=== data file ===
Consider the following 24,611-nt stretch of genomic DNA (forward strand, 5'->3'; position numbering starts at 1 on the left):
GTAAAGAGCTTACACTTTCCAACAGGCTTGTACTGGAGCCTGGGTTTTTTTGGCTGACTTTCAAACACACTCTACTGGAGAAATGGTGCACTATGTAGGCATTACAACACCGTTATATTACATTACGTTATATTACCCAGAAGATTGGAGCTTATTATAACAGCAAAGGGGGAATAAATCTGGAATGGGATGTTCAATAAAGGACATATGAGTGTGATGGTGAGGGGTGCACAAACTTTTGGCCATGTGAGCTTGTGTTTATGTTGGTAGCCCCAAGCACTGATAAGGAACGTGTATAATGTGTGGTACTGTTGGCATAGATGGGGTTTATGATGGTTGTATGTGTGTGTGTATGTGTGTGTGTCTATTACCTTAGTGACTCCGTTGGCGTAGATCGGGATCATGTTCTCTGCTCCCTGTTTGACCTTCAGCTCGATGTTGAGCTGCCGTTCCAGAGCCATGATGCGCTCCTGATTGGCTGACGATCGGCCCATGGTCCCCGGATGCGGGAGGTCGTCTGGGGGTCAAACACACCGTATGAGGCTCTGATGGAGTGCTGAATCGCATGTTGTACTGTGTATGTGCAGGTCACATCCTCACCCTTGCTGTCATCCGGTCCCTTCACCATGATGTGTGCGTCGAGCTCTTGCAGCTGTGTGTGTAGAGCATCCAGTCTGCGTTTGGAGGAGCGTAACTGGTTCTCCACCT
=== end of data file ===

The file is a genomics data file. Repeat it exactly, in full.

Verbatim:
Consider the following 24,611-nt stretch of genomic DNA (forward strand, 5'->3'; position numbering starts at 1 on the left):
GTAAAGAGCTTACACTTTCCAACAGGCTTGTACTGGAGCCTGGGTTTTTTTGGCTGACTTTCAAACACACTCTACTGGAGAAATGGTGCACTATGTAGGCATTACAACACCGTTATATTACATTACGTTATATTACCCAGAAGATTGGAGCTTATTATAACAGCAAAGGGGGAATAAATCTGGAATGGGATGTTCAATAAAGGACATATGAGTGTGATGGTGAGGGGTGCACAAACTTTTGGCCATGTGAGCTTGTGTTTATGTTGGTAGCCCCAAGCACTGATAAGGAACGTGTATAATGTGTGGTACTGTTGGCATAGATGGGGTTTATGATGGTTGTATGTGTGTGTGTATGTGTGTGTGTCTATTACCTTAGTGACTCCGTTGGCGTAGATCGGGATCATGTTCTCTGCTCCCTGTTTGACCTTCAGCTCGATGTTGAGCTGCCGTTCCAGAGCCATGATGCGCTCCTGATTGGCTGACGATCGGCCCATGGTCCCCGGATGCGGGAGGTCGTCTGGGGGTCAAACACACCGTATGAGGCTCTGATGGAGTGCTGAATCGCATGTTGTACTGTGTATGTGCAGGTCACATCCTCACCCTTGCTGTCATCCGGTCCCTTCACCATGATGTGTGCGTCGAGCTCTTGCAGCTGTGTGTGTAGAGCATCCAGTCTGCGTTTGGAGGAGCGTAACTGGTTCTCCACCT